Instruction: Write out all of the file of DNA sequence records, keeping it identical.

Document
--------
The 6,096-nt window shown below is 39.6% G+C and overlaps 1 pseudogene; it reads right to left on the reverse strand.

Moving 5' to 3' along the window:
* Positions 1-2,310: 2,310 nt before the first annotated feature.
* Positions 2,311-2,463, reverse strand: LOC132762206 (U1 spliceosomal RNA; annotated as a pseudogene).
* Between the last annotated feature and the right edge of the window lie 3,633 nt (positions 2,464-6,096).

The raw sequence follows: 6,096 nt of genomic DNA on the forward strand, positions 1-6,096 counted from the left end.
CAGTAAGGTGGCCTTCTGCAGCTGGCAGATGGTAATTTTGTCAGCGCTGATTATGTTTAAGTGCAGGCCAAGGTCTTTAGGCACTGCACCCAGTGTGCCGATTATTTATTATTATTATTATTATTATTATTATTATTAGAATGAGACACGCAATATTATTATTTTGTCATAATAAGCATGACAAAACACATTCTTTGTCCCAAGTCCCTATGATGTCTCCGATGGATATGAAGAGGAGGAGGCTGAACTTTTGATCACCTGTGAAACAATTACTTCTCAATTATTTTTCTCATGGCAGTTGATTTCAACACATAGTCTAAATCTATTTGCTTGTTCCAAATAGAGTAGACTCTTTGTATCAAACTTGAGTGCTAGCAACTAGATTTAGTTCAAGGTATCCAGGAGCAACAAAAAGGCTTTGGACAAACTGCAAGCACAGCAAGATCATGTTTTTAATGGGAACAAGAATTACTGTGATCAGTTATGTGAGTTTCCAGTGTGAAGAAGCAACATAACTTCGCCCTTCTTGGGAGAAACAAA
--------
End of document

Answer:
The 6,096-nt window shown below is 39.6% G+C and overlaps 1 pseudogene; it reads right to left on the reverse strand.

Moving 5' to 3' along the window:
* Positions 1-2,310: 2,310 nt before the first annotated feature.
* Positions 2,311-2,463, reverse strand: LOC132762206 (U1 spliceosomal RNA; annotated as a pseudogene).
* Between the last annotated feature and the right edge of the window lie 3,633 nt (positions 2,464-6,096).

The raw sequence follows: 6,096 nt of genomic DNA on the forward strand, positions 1-6,096 counted from the left end.
CAGTAAGGTGGCCTTCTGCAGCTGGCAGATGGTAATTTTGTCAGCGCTGATTATGTTTAAGTGCAGGCCAAGGTCTTTAGGCACTGCACCCAGTGTGCCGATTATTTATTATTATTATTATTATTATTATTATTATTAGAATGAGACACGCAATATTATTATTTTGTCATAATAAGCATGACAAAACACATTCTTTGTCCCAAGTCCCTATGATGTCTCCGATGGATATGAAGAGGAGGAGGCTGAACTTTTGATCACCTGTGAAACAATTACTTCTCAATTATTTTTCTCATGGCAGTTGATTTCAACACATAGTCTAAATCTATTTGCTTGTTCCAAATAGAGTAGACTCTTTGTATCAAACTTGAGTGCTAGCAACTAGATTTAGTTCAAGGTATCCAGGAGCAACAAAAAGGCTTTGGACAAACTGCAAGCACAGCAAGATCATGTTTTTAATGGGAACAAGAATTACTGTGATCAGTTATGTGAGTTTCCAGTGTGAAGAAGCAACATAACTTCGCCCTTCTTGGGAGAAACAAA